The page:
How to know if Kanji reading is ON or KUN?

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Do you know what ON YOMI reading or KUN YOMI reading is? Ever wondered how the Japanese manage to read text without mispronunciation or stumbling? If you have studied Japanese for some time, you should know that kanji, or ideograms, are imported from Chinese, and have different pronunciations.

Kanji in the Japanese language is divided into 2 Readings:

  • On yomi (音読み) – Reading by sound - These are the readings of Chinese origin;
  • Kun yomi (訓読み) - Semantic reading - Are readings of Japanese origin;

Because? When Chinese ideograms were imported into Japan, the Japanese associated the words already used in Japanese to the ideograms, and they also associated and converted the Chinese readings into the Japanese ideograms.

See the example of the ideogram east [東]. In Chinese it says “dong”, this was converted to Japanese as “tou” becoming an ON reading. However, the Japanese already used “higashi” or “azuma” to refer to the east, so this ideogram ended up gaining these 3 and other pronunciations. Remember that the ON reading will always be written in Katakana, while the KUN reading will always be written in hiragana.

Tip on how to know when to pronounce ON and KUN

It is impossible to know precisely when to use the ON or KUN reading on the word without knowing it. However, there is a tip that works in most words, but it is worth making clear that it does not apply to 100% of cases.

To know the reading of the ideograms for the most part, keep the following in mind:

  • ON - It is   read when the Kanji is accompanied by another;
  • KUN - It is read when Kanji is accompanied by a hiragana;

The custom is to read every word using the ON reading, but in some cases it may end with the KUN reading;

When ideograms are usually isolated, they are individual verbs or words that have their origin in ancient Japanese. The ON reading is most often when one ideogram is next to another, because the ON readings usually have 1 syllable, or as the name says, a sound.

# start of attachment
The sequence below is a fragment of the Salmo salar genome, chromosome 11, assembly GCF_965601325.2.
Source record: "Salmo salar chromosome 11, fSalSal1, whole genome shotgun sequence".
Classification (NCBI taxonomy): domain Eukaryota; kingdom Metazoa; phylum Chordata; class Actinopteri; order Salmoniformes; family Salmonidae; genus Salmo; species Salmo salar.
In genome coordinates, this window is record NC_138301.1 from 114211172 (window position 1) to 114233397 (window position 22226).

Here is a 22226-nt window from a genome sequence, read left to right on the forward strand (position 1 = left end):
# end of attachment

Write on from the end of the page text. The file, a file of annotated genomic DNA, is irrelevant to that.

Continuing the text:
Verbs, suffixes and prefixes often read KUN. Remembering that a reading can also vary. It is worth remembering that people's names usually have other readings besides ON and KUN.

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Examples of Kanji with ON and KUN Readings

Below, see how knowing this will help us identify the reading of the Japanese ideogram. And also see how this tip doesn't work 100% sometimes.


See below the example of the ideogram that means study and learn in Japanese:

ON =  gakko 
KUN = mana
  • 学校 – gakkou – School (Used a variation of on, because it's accompanied by a kanji.)
  • 学ぶ – manabu – Learn (Used kun because it is accompanied by a hiragana (it is a verb);

Below we have the ideogram with the meaning of great and its readings ON YOMI and KUN YOMI:

ON = dai
KUN = oo
  • 大好き – daisuki – (Used on, because it is accompanied by a kanji.)
  • 大き – ooki – (Used kun, because it's accompanied by hiragana.)

Now let's see the example of the day and sun ideogram:

ON = nichi, jitsu
KUN - hi, _bi, _ka
  • 日曜日 - nicheyoubi Sunday (Started using Chinese reading and ended using Japanese reading.

Below is an example of the person ideogram:

ON = jin, nin
KUN = _to, hito, _ri
  • ブラジル人 – burajirujin Brazilian (used the on without being accompanied by a kanji.)
  • 二人 – futari – Two Persons (both used the kun reading.)

For this reason it is important to know the vocabulary, not all ideograms follow this rule.

Whenever you see a kanji followed by a hiragana, remember that your reading is probably Japanese (kun yomi).

And when you come across several ideograms forming a word, your reading is usually Chinese (on yomi), but your last ideogram can be a Japanese reading (kun yomi).

Knowing this makes us more confident in reading, and makes us not get lost when trying to figure out how to read a word.

Why did I decide to write this article? 

Until today I have never found this small and simple tip in any book or course. Knowing when reading is ON or KUN helps a lot in learning ideograms and when pronouncing unfamiliar words. What do you think of this tip? Have you noticed that this is so?

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